Ms. Zwirko says that DPCD can check to see if this project has funds remaining. If so, we can consider some kind of pro-forma analysis.
David Watson thinks the draft is making great progress. If would be wonderful if we could attract new businesses. He agrees with the idea of separating standards from definitions. He'd like to see sustainability features in more projects, and is weighing the tradeoffs between making them requirements versus requesting them in exchange for bonuses. He thinks this could be a step in the right direction.
Mr. Watson has a number of comments about bicycle parking. He thinks there should be bicycle parking requirements for an establishment that allows alcoholic beverage tasting. Aeronaut's tastings attracted a lot of people on bicycles, and they had a shortage of bike parking.
Ms. Innes agrees that the cost of sustainability measures is a consideration. It's also important to think about what a developer can do vs what a tenant can do. Tenants may want to implement some of these in order to reduce operating costs.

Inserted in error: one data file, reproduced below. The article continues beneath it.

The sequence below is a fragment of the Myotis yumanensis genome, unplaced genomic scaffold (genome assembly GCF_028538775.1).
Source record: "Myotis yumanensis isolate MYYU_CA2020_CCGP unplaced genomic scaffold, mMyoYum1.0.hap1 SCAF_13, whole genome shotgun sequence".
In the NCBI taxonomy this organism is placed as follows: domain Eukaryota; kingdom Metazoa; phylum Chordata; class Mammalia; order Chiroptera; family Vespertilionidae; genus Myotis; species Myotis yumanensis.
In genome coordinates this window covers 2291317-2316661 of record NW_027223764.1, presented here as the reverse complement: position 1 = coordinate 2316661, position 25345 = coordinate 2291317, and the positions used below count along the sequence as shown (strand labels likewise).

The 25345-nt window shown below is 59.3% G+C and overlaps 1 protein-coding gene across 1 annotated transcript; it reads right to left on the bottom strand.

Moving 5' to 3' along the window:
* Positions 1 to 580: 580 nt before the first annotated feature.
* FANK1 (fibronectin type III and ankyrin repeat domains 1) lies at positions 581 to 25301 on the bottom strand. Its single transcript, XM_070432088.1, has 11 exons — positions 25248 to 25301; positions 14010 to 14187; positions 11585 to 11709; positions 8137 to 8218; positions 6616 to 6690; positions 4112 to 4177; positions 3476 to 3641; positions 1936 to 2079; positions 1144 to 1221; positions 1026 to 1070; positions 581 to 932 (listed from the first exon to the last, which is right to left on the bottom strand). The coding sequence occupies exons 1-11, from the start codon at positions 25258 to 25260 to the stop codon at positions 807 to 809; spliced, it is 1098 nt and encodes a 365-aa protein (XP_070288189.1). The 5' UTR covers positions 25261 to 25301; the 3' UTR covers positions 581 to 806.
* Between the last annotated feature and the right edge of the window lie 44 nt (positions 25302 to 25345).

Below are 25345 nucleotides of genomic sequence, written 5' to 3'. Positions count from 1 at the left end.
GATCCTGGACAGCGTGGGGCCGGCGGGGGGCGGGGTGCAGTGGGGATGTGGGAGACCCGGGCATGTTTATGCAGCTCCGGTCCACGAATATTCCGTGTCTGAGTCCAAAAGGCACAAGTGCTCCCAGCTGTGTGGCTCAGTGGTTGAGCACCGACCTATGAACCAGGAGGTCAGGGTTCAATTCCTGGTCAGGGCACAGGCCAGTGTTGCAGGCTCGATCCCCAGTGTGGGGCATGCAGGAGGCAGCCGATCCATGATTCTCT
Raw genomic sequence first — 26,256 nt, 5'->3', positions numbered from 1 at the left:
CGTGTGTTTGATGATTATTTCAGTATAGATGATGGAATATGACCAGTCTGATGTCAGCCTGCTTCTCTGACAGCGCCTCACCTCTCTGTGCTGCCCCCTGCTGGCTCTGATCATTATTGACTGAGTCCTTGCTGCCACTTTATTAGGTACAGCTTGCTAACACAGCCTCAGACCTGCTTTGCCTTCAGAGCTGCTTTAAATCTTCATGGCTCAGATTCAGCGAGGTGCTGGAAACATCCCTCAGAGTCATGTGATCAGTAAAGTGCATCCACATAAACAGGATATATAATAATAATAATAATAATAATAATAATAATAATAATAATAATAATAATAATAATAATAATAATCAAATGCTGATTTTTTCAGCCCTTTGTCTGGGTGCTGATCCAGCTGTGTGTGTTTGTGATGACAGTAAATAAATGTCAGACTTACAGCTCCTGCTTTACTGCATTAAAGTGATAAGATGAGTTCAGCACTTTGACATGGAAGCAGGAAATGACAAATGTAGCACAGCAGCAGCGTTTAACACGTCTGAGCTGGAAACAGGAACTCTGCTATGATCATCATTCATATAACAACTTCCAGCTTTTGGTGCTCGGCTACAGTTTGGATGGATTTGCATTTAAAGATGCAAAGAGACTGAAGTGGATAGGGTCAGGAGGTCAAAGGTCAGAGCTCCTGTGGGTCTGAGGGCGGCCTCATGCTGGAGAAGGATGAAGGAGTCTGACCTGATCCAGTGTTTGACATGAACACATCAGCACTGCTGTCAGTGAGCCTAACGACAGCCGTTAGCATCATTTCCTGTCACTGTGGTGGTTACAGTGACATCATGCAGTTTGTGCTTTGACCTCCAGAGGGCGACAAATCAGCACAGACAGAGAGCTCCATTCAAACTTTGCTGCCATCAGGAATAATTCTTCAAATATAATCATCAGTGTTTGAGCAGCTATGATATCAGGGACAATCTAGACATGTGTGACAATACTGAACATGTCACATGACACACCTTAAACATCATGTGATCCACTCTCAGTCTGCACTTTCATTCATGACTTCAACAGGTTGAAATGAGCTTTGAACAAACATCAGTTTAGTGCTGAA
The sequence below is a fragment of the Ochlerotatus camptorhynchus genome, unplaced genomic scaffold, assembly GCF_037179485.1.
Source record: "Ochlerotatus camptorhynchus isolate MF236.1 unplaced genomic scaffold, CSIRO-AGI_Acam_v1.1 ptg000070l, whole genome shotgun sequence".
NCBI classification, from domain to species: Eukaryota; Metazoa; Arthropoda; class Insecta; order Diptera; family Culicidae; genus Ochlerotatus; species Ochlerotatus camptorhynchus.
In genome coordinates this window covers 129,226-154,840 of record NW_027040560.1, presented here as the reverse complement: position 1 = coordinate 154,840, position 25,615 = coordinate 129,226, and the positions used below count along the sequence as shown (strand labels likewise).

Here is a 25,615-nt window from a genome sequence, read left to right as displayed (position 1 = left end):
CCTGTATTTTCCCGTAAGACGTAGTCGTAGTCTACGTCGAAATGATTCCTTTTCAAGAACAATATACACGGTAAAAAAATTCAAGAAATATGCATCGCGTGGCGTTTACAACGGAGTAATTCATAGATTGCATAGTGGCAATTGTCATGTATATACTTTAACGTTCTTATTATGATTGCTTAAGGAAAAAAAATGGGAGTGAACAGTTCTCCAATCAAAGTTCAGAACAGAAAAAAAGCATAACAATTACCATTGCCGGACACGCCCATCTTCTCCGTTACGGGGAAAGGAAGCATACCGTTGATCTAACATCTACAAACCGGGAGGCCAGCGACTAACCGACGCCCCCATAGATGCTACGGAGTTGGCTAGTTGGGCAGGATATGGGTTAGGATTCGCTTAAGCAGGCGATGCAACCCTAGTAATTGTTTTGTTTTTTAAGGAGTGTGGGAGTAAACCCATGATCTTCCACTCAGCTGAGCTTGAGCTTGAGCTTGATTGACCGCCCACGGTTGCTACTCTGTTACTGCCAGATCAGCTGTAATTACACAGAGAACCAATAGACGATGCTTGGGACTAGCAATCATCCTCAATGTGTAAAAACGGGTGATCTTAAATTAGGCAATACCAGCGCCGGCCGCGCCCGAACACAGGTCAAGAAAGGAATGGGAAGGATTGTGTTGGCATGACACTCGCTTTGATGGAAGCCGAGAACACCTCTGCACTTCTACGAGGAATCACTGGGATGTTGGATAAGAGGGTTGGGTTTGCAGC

Mr. Watson thinks this is a reasonable step forward. He thinks it would be helpful if the Redevelopment Board had more sustainability tools to work with.
Mr. Worden is concerned about residential uses in the industrial district. He thinks the industrial district shouldn't send kids to school, or use services like the police and fire departments. He doesn't want the industrial district to be cannibalized by residential uses, because that will cause taxes to go up.
There are no more comments from the working group. Ms. Zwirko asks for comments from the public.
Don Seltzer says he doesn't understand the solar requirements ("full sun 50% of the time or 50% sun all the time", in 184.108.40.206). Ms. Innes says that a bylaw needs to create boundaries for enforcement. That particular language was taken from a Minnesota bylaw. The idea is to take the longest and shortest days of the year, and look at the amount of time spent in shade. She thinks it would be straightforward for a planner or architect to check.
Mr. Seltzer asks what "full sun" means. Ms. Innes says it means sunlight on the entire property. 50% sun means that half the property is shaded. Mr. Seltzer thinks the proposed regulation is inadequate, and that December 21st is the only date that matters for a shadow study. He'd like to see a regulation based on the number of hours of shade per day.
Ms. Zwirko says that DPCD will continue to accept written comments, but asks that they be submitted in the next two weeks.